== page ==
For sure. Oil seal technology has changed so much in the past few years. And I'm accustomed to the old-school lipped seal with the garter spring and the little spiral grooves to persuade oil to go back in. This filled teflon seal is much akin to magick, but I'll have to get used ot it.
Originally Posted by Plaka
Teflon (Polytetrafluoroethylene (PTFE) really isn't all that slippery. Compare it to UHMW-PE or even Nylon and they're all close. Teflon has very low surface energy so things don't stick to it. But again, compare it to the polyethelenes and it's close. Try sticking something to them, especially HMW-PE and UHMW-PE. Where teflon shines is it's ability to take heat. Line a frying pan with PE and it will melt all over your stir fry. But Teflon is also very soft. handle a sheet or block of it and you get a very different feeling for it than poking a frying pan. You can dent it with your fingernail. it takes abrasion just as poorly in contrast to UHMW-PE which is one of the most abrasior resistant of polymers.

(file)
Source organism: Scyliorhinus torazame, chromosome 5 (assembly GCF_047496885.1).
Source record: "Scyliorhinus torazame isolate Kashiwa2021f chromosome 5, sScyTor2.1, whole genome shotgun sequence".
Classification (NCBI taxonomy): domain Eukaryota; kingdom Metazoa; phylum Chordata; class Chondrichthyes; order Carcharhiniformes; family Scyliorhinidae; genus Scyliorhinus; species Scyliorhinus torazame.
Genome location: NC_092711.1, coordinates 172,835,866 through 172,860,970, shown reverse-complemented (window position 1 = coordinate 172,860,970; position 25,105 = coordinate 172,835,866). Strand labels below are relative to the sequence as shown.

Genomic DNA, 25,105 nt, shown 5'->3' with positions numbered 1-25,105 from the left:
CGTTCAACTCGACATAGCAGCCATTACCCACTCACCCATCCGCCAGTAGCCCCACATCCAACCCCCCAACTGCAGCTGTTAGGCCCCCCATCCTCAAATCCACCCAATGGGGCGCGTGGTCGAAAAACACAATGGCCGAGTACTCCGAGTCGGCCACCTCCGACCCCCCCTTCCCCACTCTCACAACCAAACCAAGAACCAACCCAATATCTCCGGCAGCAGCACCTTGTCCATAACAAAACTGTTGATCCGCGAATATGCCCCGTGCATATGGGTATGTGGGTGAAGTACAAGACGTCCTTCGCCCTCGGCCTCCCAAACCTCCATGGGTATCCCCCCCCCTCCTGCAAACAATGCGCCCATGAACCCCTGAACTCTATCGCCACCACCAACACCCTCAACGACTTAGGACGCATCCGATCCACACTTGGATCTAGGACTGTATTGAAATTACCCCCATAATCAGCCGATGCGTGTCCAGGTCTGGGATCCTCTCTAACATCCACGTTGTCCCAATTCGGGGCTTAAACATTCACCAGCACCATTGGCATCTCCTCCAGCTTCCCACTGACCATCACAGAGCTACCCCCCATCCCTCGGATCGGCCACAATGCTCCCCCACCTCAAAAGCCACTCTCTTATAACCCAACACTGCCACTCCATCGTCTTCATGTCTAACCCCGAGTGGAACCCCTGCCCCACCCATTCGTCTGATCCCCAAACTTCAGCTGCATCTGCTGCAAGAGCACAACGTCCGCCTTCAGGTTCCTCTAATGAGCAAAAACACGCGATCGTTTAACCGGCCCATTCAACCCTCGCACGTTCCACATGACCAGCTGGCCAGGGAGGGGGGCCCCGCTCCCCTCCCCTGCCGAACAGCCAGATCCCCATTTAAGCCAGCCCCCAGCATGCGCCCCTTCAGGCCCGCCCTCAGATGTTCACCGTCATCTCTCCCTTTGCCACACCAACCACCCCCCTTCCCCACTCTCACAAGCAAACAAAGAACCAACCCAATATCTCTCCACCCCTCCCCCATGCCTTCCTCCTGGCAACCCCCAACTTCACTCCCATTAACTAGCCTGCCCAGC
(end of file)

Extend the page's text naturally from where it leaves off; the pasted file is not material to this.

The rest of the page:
Used in a seal, Teflon will take heat, will have low intrinsic friction and will wet poorly---just as poorly with oil as with water or glue. At a microscopic level oil wets out a steel surface but beads up on a Teflon one. So what's happening at the interface of the seal lip and the shaft is quite different that what's happening with something like a Viton (another floropolymer) seal.
I'd say the upshot is if you have a polished surface to run the seal lip on I'd use it. In general textured surfaces have lower friction, especially when coated with oil but given the softness of Teflon I'd be concerned with wear. The polished surface may give longer life.
The Teflon may be filled with something (like graphite or Moly) and if it isn't white or light tan this is likely. Nylon is commonly filled with graphite which makes an interesting material. You would have to look at a seal under a microscope to see what's happening there. (if someone wants to send me one I'll check it out. Needs to fit an '83 R100 motor). Anyway the filler could both stiffen it and give it some abrasion resistance.
Making a seal that can be installed dry isn't for the field people, it's for manufacturing. You can load a magazine with them and just punch them into the blocks as they come by on the line, fully automated if it's set up, and you don't have a mess or the need to accurately control lubricants automatically. So the seal salesman tells the OEM, "look at our new seal, you can install it dry!" (if the manufacturer didn't request it in the first place). What trickles down to the field is, "don't lube them".